Welcome to the Lexember Challenge!
Every year, conlangers can take the opportunity for the month of December to challenge ourselves to add a new word to our conlang’s lexicon.
What word have you coined today? Any cultural or associated worldbuilding notes? Tell us about your inspiration!2
11 thoughts on “Lexember 6”
Big word today, yay!
Gachas̄ghaur /gaxasˤɣawɾ/ = the entire tapestry of the night sky including the stars and whatever else is up there.
Ooh! What a cool word! So, basically ‘stjärnhimmel’?
Yes, basically. Slightly different connotations because I think the nightsky in Orklands is static and doesn’t change (because it’s not actually a planet), but v close to that.
How pretty! I love it.
Today’s word functions either as a verb or a noun, with basically identical meaning. In DVSK, there’s no special marking for this kind of thing, so you just have to tell which role it is by the grammar. It’s also a rare example of a consonant cluster in DVSK, inspired by a former example in aksup, “wrong”.
I like it! Do you also have a word for ‘liar’?
Not specifically, though it could be formed as tuksuksuk (where -suk is a suffix meaning “a person” and is also used in pronouns) or dab vi a tuksuk, “one who lies”, depending on which flows better. The -suk suffix is unrelated to this new word, it just happens to be the same as its last syllable. Because tuksuksuk is a bit of a mouthful, the verb phrase would probably be used more often.
tuksuk is slightly irregular in that usually when a verb is used as a noun it refers to the subject, but tuksuk has a distinct meaning as a noun, which necessitates a bit more decoration to emphasize the verbal sense. (The a continuative aspect marker would normally not be present in an agent-of-verb noun phrase, and -suk is not always needed to refer to a person.) I suppose it could be characterized as an ergative verb? The only other word in the lexicon that has been specifically marked as verb/noun is pufu, “cause”, which is not ergative like this (but, as a sidenote, it does indicate that a distinction between “cause” and “causer” is not particularly natural in DVSK, not that “causer” is a particularly common noun in English in the first place). I could do a more extensive survey on which verbs in DVSK might be ergative but it’s late so I won’t.
Late to Lexember, but I do have a few new words for Nahul! As always, emphasis on the last syllable, and accents signify long vowels.
1. lo-sagéz (v) ‘to share, to split up, to portion out’. 1sg past, sagézá; 1sg present sagézai.
While close semantically to the existing verb lo-hek, that one means more ‘to part, to split, to cut into parts’, focusing on an action that splits up one object into small parts (hekoth, ‘part, section’). Lo-sagéz puts the focus on a person sharing out portions from a whole for a group.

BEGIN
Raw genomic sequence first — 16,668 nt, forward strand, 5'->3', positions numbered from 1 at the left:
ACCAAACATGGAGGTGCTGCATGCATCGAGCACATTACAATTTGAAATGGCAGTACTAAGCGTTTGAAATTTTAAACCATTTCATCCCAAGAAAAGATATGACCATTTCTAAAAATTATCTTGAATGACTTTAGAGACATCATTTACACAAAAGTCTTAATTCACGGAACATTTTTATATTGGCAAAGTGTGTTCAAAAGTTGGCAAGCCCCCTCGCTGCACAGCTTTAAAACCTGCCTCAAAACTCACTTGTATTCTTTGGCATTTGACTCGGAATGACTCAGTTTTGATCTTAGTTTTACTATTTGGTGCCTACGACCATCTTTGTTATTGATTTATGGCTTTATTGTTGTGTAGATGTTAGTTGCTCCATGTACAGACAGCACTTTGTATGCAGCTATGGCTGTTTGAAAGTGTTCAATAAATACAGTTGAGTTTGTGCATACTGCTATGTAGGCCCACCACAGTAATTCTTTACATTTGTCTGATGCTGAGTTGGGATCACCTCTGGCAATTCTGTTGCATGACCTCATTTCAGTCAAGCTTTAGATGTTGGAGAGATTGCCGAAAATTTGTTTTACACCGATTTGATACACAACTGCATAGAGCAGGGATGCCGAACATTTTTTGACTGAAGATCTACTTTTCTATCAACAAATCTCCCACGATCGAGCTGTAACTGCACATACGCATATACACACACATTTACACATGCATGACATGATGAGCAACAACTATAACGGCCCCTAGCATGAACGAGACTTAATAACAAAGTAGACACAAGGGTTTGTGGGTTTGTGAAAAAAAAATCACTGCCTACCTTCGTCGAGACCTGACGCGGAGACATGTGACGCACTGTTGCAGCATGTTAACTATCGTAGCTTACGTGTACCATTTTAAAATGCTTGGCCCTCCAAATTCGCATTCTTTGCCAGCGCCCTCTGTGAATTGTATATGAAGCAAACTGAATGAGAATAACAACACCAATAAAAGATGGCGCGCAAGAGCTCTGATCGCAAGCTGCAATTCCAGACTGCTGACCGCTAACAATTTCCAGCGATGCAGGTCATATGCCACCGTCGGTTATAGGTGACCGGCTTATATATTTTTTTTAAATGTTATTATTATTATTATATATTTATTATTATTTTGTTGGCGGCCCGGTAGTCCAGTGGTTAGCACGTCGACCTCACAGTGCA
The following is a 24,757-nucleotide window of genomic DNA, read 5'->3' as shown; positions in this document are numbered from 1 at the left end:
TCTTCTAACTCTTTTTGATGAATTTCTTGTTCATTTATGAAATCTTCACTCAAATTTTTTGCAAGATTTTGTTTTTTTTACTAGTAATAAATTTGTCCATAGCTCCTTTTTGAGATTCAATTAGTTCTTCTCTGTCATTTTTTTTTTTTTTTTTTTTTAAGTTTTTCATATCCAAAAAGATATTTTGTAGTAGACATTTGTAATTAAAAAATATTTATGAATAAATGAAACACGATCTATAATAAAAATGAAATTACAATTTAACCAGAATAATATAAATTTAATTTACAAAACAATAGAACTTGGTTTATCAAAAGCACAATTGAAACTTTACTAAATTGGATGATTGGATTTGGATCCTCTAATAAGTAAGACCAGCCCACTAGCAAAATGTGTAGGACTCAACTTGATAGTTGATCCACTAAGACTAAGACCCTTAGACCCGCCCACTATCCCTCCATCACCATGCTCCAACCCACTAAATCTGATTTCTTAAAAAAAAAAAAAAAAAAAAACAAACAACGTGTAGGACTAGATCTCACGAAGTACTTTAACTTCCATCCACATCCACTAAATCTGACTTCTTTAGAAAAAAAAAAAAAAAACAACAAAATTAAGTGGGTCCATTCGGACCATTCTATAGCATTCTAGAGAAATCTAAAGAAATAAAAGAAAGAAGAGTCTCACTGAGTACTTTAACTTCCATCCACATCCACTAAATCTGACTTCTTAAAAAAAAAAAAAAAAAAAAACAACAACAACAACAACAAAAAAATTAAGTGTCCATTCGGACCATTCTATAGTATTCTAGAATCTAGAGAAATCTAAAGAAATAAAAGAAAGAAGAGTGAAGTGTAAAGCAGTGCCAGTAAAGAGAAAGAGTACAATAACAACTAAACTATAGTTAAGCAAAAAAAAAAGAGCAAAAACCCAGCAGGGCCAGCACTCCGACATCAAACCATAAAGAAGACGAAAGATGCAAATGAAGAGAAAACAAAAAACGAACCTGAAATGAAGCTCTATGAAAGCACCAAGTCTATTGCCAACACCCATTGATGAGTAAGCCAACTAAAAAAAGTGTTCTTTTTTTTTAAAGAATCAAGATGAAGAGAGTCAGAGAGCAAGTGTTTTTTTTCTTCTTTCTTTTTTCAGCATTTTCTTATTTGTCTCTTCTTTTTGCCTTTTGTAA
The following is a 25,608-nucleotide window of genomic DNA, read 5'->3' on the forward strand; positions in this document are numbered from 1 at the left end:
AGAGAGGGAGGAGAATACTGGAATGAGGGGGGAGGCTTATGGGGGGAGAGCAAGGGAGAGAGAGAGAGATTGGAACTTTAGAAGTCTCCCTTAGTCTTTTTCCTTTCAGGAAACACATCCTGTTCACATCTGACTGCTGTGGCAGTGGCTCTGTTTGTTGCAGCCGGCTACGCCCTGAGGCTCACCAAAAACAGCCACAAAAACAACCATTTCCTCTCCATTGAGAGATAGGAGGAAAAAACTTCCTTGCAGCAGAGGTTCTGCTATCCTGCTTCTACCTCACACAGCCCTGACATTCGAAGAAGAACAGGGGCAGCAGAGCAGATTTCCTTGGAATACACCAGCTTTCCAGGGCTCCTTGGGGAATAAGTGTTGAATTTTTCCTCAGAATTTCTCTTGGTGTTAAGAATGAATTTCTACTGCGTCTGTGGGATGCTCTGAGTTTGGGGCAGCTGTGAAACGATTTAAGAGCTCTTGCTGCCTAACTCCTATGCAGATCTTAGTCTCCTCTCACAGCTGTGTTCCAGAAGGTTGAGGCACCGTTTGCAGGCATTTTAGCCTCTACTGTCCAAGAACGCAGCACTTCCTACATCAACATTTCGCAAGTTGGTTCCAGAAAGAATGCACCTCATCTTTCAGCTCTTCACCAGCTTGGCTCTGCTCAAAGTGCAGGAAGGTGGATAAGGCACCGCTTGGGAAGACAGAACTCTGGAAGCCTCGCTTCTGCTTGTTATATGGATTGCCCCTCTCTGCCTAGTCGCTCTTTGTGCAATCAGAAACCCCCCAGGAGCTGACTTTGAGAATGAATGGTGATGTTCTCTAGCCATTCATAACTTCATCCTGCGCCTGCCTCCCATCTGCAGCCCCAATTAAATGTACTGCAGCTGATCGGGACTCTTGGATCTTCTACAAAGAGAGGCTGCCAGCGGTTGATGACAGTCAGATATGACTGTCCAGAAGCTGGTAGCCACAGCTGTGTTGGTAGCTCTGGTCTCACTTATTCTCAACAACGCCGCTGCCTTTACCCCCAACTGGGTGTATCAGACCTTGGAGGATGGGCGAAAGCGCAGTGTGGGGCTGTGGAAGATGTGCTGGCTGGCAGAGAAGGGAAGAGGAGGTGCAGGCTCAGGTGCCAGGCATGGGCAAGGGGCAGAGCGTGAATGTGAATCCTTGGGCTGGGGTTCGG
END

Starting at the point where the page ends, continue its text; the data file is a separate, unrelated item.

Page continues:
2. esagéz (n), ‘leader’, lit. ‘one who portions sthg out’. From the above verb comes this noun. It’s a general word for ‘leader’. There already is a word for ‘leader, boss’ in Nahul, rogi, but I figure the language has room for more than one. Esagéz might be more used for a temporary position, like that of the leader for a travelling party; it might also denote an actual rank in a police force/military force. Belongs to Class I of nouns. Plural: nesagéz.
3. dolú(n) ‘crossroads’; ‘meeting place’, ‘public square’, ‘neutral ground’. Belongs to Class III of nouns. Plural: el-dolú.
The meaning ‘crossroads’ might be the oldest. I already had the word sagus for ‘meeting place’, ‘point of gathering’, so there’s a semantic overlap here. However, sagus focuses more on a place where a group/crowd may gather, while dolú puts the emphasis on a public place as neutral ground where anyone can meet anyone. (Not that you can’t just do that on the road or street, too. But people stay and linger in crossroads and squares.)
In children’s games, the word dolú is sometimes used to signify a safe place, where everyone in the game can go freely. But at other times on the contrary dolú will mean an unsafe place of danger (since everyone can go there, including the ones playing the part of a beast of prey or bandit).
4. Piggybacking on the last one, karan-dolú (n), ‘crossroads’. For when you want to be more specific that you mean one of those and not a larger place (karan meaning ‘road’). Naturally, this also belongs to Class III of nouns.
I’ve also started to think about possible words for ‘head of household’ in Nahul, as I already have those for Beldreni, but I need to solidify some worldbuilding first.
These are lovely. I like that connotation/etymology of leader!
Oh goodness, I love all the thought put into how these words interact! And they’re also lovely. Well done!